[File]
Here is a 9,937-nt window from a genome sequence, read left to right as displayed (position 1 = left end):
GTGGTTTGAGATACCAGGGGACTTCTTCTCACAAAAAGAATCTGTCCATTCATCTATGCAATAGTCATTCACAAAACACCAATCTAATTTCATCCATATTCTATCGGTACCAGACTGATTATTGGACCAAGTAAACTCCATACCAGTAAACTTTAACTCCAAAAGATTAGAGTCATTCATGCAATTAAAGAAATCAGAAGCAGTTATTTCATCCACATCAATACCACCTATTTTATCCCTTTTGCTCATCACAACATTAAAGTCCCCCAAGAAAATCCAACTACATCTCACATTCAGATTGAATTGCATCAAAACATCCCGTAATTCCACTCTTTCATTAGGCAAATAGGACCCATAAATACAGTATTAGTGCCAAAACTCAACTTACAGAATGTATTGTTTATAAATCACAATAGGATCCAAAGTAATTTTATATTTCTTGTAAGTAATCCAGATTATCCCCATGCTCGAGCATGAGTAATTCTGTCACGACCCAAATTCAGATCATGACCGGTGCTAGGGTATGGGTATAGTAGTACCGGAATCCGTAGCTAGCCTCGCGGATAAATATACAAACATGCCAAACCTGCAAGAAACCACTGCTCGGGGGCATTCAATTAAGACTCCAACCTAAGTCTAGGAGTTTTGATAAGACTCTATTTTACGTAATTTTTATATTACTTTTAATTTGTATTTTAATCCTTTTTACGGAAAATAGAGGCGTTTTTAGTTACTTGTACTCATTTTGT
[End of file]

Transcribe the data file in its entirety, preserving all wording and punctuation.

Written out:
Here is a 9,937-nt window from a genome sequence, read left to right as displayed (position 1 = left end):
GTGGTTTGAGATACCAGGGGACTTCTTCTCACAAAAAGAATCTGTCCATTCATCTATGCAATAGTCATTCACAAAACACCAATCTAATTTCATCCATATTCTATCGGTACCAGACTGATTATTGGACCAAGTAAACTCCATACCAGTAAACTTTAACTCCAAAAGATTAGAGTCATTCATGCAATTAAAGAAATCAGAAGCAGTTATTTCATCCACATCAATACCACCTATTTTATCCCTTTTGCTCATCACAACATTAAAGTCCCCCAAGAAAATCCAACTACATCTCACATTCAGATTGAATTGCATCAAAACATCCCGTAATTCCACTCTTTCATTAGGCAAATAGGACCCATAAATACAGTATTAGTGCCAAAACTCAACTTACAGAATGTATTGTTTATAAATCACAATAGGATCCAAAGTAATTTTATATTTCTTGTAAGTAATCCAGATTATCCCCATGCTCGAGCATGAGTAATTCTGTCACGACCCAAATTCAGATCATGACCGGTGCTAGGGTATGGGTATAGTAGTACCGGAATCCGTAGCTAGCCTCGCGGATAAATATACAAACATGCCAAACCTGCAAGAAACCACTGCTCGGGGGCATTCAATTAAGACTCCAACCTAAGTCTAGGAGTTTTGATAAGACTCTATTTTACGTAATTTTTATATTACTTTTAATTTGTATTTTAATCCTTTTTACGGAAAATAGAGGCGTTTTTAGTTACTTGTACTCATTTTGT